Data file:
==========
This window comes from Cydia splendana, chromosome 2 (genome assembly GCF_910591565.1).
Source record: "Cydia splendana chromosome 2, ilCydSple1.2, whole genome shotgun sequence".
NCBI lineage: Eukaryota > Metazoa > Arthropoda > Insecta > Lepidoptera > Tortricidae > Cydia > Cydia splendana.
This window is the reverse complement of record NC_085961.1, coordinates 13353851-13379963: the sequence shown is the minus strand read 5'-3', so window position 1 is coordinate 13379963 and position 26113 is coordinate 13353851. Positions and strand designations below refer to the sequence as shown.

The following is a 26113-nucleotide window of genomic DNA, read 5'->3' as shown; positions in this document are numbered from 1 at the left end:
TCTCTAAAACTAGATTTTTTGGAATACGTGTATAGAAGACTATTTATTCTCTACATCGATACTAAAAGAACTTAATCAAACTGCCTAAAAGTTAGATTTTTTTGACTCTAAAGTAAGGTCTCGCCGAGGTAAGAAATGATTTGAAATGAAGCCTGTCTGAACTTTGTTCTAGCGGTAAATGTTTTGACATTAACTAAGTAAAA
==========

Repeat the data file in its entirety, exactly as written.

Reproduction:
This window comes from Cydia splendana, chromosome 2 (genome assembly GCF_910591565.1).
Source record: "Cydia splendana chromosome 2, ilCydSple1.2, whole genome shotgun sequence".
NCBI lineage: Eukaryota > Metazoa > Arthropoda > Insecta > Lepidoptera > Tortricidae > Cydia > Cydia splendana.
This window is the reverse complement of record NC_085961.1, coordinates 13353851-13379963: the sequence shown is the minus strand read 5'-3', so window position 1 is coordinate 13379963 and position 26113 is coordinate 13353851. Positions and strand designations below refer to the sequence as shown.

The following is a 26113-nucleotide window of genomic DNA, read 5'->3' as shown; positions in this document are numbered from 1 at the left end:
TCTCTAAAACTAGATTTTTTGGAATACGTGTATAGAAGACTATTTATTCTCTACATCGATACTAAAAGAACTTAATCAAACTGCCTAAAAGTTAGATTTTTTTGACTCTAAAGTAAGGTCTCGCCGAGGTAAGAAATGATTTGAAATGAAGCCTGTCTGAACTTTGTTCTAGCGGTAAATGTTTTGACATTAACTAAGTAAAA